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FORGET What You Know About 3D Printing!!!

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posted on Mar, 20 2015 @ 02:11 PM
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My brother just gave me this links, and it is an absolute have to share!!! This is mind blowing!!! It seems stranger than fiction!

Here it is: The NEW 3D Printer!





In a sense, 3D printing as you know it is a lie -- it's really stacking a series of 2D layers on top of each other, rather than forming a single object. That's where Carbon3D might come to the rescue. It just unveiled a 3D printing technique, Continuous Liquid Interface Production, that creates true, contiguous 3D items by blasting a resin pool with bursts of light (which hardens the resin) and oxygen (which keeps it in a liquid state). As the Washington Post notes, the approach both looks like and was inspired by the shapeshifting T-1000 robot in Terminator 2 -- solid objects emerge out of an amorphous goo.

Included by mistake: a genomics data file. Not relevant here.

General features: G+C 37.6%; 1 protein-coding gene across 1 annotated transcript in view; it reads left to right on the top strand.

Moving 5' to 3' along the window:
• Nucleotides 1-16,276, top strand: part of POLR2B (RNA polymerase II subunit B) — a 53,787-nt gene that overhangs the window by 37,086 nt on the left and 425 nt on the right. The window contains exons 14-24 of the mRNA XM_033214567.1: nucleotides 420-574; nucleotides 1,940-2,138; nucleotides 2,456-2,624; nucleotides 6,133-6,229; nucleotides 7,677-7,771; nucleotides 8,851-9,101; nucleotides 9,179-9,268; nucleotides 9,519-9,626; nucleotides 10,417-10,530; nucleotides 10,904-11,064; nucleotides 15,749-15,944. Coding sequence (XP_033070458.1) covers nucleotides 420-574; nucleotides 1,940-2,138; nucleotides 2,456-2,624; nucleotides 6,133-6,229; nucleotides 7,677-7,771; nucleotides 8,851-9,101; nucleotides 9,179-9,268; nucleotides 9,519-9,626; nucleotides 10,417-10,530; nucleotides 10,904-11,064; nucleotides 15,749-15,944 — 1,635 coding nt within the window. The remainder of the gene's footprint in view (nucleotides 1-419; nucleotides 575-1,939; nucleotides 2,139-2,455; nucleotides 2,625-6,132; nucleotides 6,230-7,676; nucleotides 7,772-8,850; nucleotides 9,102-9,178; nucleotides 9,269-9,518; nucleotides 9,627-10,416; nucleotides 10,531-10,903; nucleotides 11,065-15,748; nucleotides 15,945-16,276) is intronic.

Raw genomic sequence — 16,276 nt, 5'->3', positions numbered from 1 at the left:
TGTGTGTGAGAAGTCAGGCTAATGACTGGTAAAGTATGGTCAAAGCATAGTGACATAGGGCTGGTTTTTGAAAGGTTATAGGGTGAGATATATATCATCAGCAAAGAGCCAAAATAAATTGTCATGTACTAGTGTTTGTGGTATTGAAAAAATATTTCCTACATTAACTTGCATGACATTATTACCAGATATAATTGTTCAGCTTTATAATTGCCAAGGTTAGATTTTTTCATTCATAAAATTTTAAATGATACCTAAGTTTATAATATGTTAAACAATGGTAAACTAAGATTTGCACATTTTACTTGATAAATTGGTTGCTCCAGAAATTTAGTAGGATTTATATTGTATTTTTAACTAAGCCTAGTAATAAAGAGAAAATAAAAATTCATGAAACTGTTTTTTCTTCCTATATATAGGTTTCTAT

The unusual method isn't just for show, of course. Since you don't need to craft items layer-by-layer or worry about eliminating seams, you can print objects 25 to 100 times faster than usual; that figurine you want could be ready in minutes, not hours. Also, the smoother, stronger output is much better suited to real-world uses, such as irritation-free medical implants. There's no mention of when Carbon3D's technology will land in something you can buy, but the potential impact is huge. You could craft 3D-printed goods at home that are much closer to commercial quality, and you wouldn't even have to wait long to hold the finished product in your hands.